Uğur Şahin is a scientist at heart: the cofounder and CEO of BioNTech would rather be in the lab than almost anywhere else. On the day he married his wife, fellow BioNTech cofounder Özlem Türeci, the two went back to work after the nuptials. (Türeci is BioNTech’s chief medical officer.)
The mild-mannered Turkish immigrant, who moved to Germany with his parents at age 4, has more the vibe of a college professor than the high-powered CEO of a $27 billion market cap company. In fact he is a professor — he has been one at the University of Mainz for more than 20 years. He still bikes to work everyday from his apartment in Mainz because he and his wife don’t own a car, and he can still often be found in his company’s laboratories. But his company’s partnership with Pfizer has turned BioNTech into one of the most important biotechs in the world, thanks to the co-development of the first authorized vaccine against Covid-19. That success has made Şahin a billionaire, as well, with a net worth of $4.8 billion.
The company, whose vaccine has already been administered to millions, estimates that it can manufacture 2.5 billion doses of the vaccine by the end of this year — enough to protect more than 15% of the world from the deadly disease. All of this has accelerated the growth of the biotech company. It now has more than 1,900 employees over two continents, 600 of whom have been hired since 2019; revenues, meanwhile, increased nearly 350% in 2020 compared to the previous year. Its projected revenues from Covid-19 vaccines in 2021 is $11.5 billion.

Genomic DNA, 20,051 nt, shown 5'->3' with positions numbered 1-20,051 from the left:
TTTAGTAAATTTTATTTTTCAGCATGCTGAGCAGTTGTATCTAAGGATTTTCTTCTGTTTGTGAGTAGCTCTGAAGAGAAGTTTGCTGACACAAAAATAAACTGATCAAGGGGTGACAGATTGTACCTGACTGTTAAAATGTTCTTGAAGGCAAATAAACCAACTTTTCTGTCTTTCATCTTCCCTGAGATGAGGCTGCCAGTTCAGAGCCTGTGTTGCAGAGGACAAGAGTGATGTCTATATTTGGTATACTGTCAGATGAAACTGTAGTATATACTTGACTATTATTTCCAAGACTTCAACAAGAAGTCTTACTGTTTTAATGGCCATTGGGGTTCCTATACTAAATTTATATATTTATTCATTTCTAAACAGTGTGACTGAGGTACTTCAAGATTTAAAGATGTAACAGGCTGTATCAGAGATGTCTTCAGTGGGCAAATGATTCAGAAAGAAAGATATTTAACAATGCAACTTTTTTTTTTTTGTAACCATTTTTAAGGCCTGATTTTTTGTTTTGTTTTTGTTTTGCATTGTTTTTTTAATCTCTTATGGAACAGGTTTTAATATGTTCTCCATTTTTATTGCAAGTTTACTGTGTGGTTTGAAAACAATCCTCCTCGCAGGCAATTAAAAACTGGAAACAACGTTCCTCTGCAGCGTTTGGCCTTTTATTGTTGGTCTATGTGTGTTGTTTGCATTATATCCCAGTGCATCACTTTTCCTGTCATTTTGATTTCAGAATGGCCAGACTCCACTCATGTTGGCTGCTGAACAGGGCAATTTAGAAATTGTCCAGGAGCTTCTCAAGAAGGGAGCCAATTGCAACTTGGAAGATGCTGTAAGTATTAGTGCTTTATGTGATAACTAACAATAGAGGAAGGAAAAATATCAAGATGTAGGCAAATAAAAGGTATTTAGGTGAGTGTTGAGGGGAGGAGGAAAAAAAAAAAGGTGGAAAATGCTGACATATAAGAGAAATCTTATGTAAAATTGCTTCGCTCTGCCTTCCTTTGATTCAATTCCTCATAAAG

The triumph of the Covid-19 vaccine, Şahin says, is “motivating us to use the success to further accelerate our other programs.”
Here’s what this scientist CEO is dreaming up next:
Covid Vaccines 2.0
The BioNTech-Pfizer Covid-19 vaccine has been administered to more than 200 million people in over 65 countries — but the companies plan to keep tweaking and testing the vaccine. Though the end of the pandemic may be in sight, the growing number of Covid-19 variants is a major obstacle to that goal. Some of these variants have already been shown to be more contagious, more deadly, and less impacted by vaccines. While the BioNTech vaccine is effective against the B.1.1.7 variant that was first discovered in the U.K., it may not be as potent against the B.1.351 variant that is now dominating South Africa. In its annual report, BioNTech said that it plans to do clinical trials to test its vaccine against different variants, and it may develop new versions of its vaccine that are more specific to them. The company is also looking at whether or not a third booster shot 6-12 months after the second dose of the vaccine can increase immunity. “We already know that our vaccine is preventing hospitalization and preventing death in people,” Şahin says, “this is of course a wonderful, wonderful accomplishment.”
Right now the vaccine is only authorized in the U.S. and other countries for people ages 16 and up, but a recent study showed that the vaccine is 100% effective at preventing disease in adolescents ages 12-15 years old. A study in even younger children is still ongoing.